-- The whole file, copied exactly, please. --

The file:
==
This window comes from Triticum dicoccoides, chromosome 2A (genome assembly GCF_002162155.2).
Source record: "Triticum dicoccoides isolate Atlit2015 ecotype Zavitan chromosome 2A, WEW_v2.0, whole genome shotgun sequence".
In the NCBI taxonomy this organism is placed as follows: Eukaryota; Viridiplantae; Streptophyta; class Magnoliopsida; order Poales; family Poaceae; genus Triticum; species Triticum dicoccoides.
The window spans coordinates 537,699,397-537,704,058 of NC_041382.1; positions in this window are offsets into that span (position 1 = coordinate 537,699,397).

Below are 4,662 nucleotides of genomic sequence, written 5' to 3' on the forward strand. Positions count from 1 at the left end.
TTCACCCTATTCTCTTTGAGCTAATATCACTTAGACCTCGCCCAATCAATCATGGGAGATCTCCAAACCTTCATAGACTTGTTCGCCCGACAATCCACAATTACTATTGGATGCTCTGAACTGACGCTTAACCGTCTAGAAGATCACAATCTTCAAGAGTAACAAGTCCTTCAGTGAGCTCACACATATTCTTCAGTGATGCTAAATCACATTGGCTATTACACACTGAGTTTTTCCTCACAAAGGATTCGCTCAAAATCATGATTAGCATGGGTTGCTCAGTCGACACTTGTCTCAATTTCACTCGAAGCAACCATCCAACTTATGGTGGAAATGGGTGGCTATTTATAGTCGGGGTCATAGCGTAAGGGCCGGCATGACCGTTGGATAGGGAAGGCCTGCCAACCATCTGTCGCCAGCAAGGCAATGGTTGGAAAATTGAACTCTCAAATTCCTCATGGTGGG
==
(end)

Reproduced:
This window comes from Triticum dicoccoides, chromosome 2A (genome assembly GCF_002162155.2).
Source record: "Triticum dicoccoides isolate Atlit2015 ecotype Zavitan chromosome 2A, WEW_v2.0, whole genome shotgun sequence".
In the NCBI taxonomy this organism is placed as follows: Eukaryota; Viridiplantae; Streptophyta; class Magnoliopsida; order Poales; family Poaceae; genus Triticum; species Triticum dicoccoides.
The window spans coordinates 537,699,397-537,704,058 of NC_041382.1; positions in this window are offsets into that span (position 1 = coordinate 537,699,397).

Below are 4,662 nucleotides of genomic sequence, written 5' to 3' on the forward strand. Positions count from 1 at the left end.
TTCACCCTATTCTCTTTGAGCTAATATCACTTAGACCTCGCCCAATCAATCATGGGAGATCTCCAAACCTTCATAGACTTGTTCGCCCGACAATCCACAATTACTATTGGATGCTCTGAACTGACGCTTAACCGTCTAGAAGATCACAATCTTCAAGAGTAACAAGTCCTTCAGTGAGCTCACACATATTCTTCAGTGATGCTAAATCACATTGGCTATTACACACTGAGTTTTTCCTCACAAAGGATTCGCTCAAAATCATGATTAGCATGGGTTGCTCAGTCGACACTTGTCTCAATTTCACTCGAAGCAACCATCCAACTTATGGTGGAAATGGGTGGCTATTTATAGTCGGGGTCATAGCGTAAGGGCCGGCATGACCGTTGGATAGGGAAGGCCTGCCAACCATCTGTCGCCAGCAAGGCAATGGTTGGAAAATTGAACTCTCAAATTCCTCATGGTGGG